First, I apologize for not being able to post anything for the past weeks. I just finished college/university and things got busy for a moment there. I also spent the last couple of days resting, and of course, watching movies. I, again, apologize for the delay in posts; and hopefully, I'd be able to post more often now that's school is out of the way.
Lost in Translation is a 1999 film starring Bill Murray and Scarlett Johansson, set in Japan. I stumbled upon this film while trying to figure out how to do my research paper about how western filmmakers, particularly American filmmakers, integrate the Japanese in their films. I did not use the film in my research but watched it anyway to satisfy my curiosity.
First off, I think I still would have had sufficient material to write my paper had I chosen this film, mainly because, though none of the main characters was Japanese, it still presented vast depictions of the Japanese, their behavior, their habits/lifestyles, and culture. Some of them do not portray the Japanese in a very positive light(depending on your perspective), but some of them showcase how "fun" Japanese people can be. I found it particularly engaging because some of the characteristics portrayed in the film were things I have encountered reading the materials assigned for class, or through class discussions. To see it on the actual movie made me appreciate the film as it attempts to be genuine.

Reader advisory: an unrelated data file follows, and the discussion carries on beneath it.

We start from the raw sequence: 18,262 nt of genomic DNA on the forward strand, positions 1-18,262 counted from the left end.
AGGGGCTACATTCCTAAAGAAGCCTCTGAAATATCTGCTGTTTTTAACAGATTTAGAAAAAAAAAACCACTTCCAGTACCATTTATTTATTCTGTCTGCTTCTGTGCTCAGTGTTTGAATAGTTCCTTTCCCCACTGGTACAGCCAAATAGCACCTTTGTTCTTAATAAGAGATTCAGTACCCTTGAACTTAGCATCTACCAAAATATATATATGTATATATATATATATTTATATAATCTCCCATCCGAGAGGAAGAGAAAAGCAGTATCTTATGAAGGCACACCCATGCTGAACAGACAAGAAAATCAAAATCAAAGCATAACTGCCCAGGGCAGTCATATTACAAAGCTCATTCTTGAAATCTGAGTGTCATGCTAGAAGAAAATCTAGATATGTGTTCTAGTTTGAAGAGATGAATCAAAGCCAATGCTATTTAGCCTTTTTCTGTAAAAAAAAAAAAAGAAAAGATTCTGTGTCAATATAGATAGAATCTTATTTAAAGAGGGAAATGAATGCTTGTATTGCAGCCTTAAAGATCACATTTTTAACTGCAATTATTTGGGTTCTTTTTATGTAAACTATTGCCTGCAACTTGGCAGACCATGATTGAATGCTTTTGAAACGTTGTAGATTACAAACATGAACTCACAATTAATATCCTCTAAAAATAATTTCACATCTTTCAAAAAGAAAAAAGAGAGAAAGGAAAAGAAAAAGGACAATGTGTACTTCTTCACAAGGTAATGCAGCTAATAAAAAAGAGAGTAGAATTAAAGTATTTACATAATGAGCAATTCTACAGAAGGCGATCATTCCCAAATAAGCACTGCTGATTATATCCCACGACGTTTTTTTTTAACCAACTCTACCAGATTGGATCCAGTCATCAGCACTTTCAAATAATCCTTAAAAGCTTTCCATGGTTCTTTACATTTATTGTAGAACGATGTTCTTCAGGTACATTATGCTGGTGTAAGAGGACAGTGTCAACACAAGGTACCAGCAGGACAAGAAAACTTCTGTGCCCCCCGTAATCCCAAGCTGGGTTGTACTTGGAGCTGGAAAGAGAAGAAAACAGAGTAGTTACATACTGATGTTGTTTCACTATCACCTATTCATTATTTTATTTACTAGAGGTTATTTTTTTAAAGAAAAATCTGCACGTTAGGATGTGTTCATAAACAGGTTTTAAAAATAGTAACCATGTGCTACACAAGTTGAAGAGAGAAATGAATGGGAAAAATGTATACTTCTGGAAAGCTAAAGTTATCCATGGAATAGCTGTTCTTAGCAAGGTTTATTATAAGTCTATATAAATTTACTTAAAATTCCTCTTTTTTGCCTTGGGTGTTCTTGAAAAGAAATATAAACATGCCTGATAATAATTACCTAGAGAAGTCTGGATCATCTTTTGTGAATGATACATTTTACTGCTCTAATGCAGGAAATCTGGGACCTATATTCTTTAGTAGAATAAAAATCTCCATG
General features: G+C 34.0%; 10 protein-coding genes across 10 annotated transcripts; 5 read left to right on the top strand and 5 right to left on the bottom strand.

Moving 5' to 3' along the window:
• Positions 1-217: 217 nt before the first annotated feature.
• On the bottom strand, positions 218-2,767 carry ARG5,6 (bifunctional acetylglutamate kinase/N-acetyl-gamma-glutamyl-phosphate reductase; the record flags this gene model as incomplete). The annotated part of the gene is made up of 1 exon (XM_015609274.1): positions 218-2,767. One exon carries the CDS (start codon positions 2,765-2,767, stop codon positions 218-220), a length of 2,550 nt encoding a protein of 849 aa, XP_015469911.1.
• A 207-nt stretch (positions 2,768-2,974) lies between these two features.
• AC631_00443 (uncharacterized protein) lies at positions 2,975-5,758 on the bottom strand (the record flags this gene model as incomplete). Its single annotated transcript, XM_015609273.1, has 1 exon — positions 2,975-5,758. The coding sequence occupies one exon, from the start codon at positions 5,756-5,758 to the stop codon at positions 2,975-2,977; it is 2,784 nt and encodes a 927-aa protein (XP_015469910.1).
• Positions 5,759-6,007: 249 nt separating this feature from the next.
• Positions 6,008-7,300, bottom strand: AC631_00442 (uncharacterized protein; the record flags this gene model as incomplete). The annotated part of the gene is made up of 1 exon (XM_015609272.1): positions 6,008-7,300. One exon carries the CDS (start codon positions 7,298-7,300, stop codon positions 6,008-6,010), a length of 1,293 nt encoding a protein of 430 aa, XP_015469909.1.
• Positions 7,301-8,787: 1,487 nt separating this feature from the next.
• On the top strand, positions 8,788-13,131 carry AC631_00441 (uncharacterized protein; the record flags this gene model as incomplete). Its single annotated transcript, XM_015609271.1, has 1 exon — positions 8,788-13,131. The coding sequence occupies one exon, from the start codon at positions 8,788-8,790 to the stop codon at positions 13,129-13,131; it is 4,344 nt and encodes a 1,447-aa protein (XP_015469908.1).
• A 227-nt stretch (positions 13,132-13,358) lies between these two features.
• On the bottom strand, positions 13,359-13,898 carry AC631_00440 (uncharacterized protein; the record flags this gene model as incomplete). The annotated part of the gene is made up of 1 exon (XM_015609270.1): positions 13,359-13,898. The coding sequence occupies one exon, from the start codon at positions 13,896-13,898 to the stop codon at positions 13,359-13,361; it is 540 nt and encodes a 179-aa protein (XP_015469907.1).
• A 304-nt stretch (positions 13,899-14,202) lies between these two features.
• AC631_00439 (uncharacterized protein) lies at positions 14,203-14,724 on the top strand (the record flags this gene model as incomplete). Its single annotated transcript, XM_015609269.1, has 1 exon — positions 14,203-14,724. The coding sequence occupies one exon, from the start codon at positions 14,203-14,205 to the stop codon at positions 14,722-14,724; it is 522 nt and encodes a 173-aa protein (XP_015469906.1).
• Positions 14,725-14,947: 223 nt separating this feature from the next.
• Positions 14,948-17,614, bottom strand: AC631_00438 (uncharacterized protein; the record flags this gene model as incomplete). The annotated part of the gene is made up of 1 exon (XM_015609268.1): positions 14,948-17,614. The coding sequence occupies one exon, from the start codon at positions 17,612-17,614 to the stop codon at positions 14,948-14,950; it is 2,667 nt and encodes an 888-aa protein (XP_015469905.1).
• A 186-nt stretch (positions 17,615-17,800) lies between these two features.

Focusing on the film itself, I can say that some people would find it boring, uninteresting, and appalling because of the slow pace, the "immorality", the lulls, or the over dramatic scenes. In my opinion, the development of the storyline was so slow, it almost made me lose interest. I felt like the movie was not moving in any direction;that it was stagnant and it does not attempt to appeal to the audience. However, I'm glad I stayed and watched the entire film, not because the pace suddenly changed or that it suddenly grabbed my attention with an explosion of the story. I think it was more of the subtlety of the story - that it took its time to nurture the growing relationship of the two characters. It took its time to develop itself.
I had no idea who Bill Murray was before the film. Maybe that was a good thing as his performance in the movie created my first impression of him. I also found it odd to witness Scarlet Johansson in this kind of role. Very quiet, dramatic, and still a little sexy. These two actors gave excellent performances; strong, dynamic and relaxed with a little angst, which were the things the movie demanded. In addition, Giovanni Ribisi and Anna Farris were stand outs in this film, considering their limited air time. The cast was strong and that made this film "bearable." It was refreshing to see these actors in a movie they made earlier in their careers.
The ending was the selling point for me. After a long journey, with a very slow pacing, it finally culminated in an ending open to interpretations. The ending was probably my favorite part of the film and it made sitting down, staring at silent moments definitely worth it. I think, as I always mention, a film is supposed to provoke an emotion. The ending of the film definitely did exactly that: I wanted to root for the characters, felt the sorrow of the thought that the characters would finally part ways, but also satisfied that the two had gone through it. It was a mixture of feelings, I guess, if that makes sense.
I don't think the film will ever make it to the American Film Institute top 100 films, or any list for that matter of the greatest films ever made. But this movie is still a damn good one. Again, this movie will only appeal to a certain type of viewers, and some audience will bash it and hate it. However, for those who would check it out, I hope you'd stick around til the end. Hopefully you'll look back and realize and recognize the artistry in this film.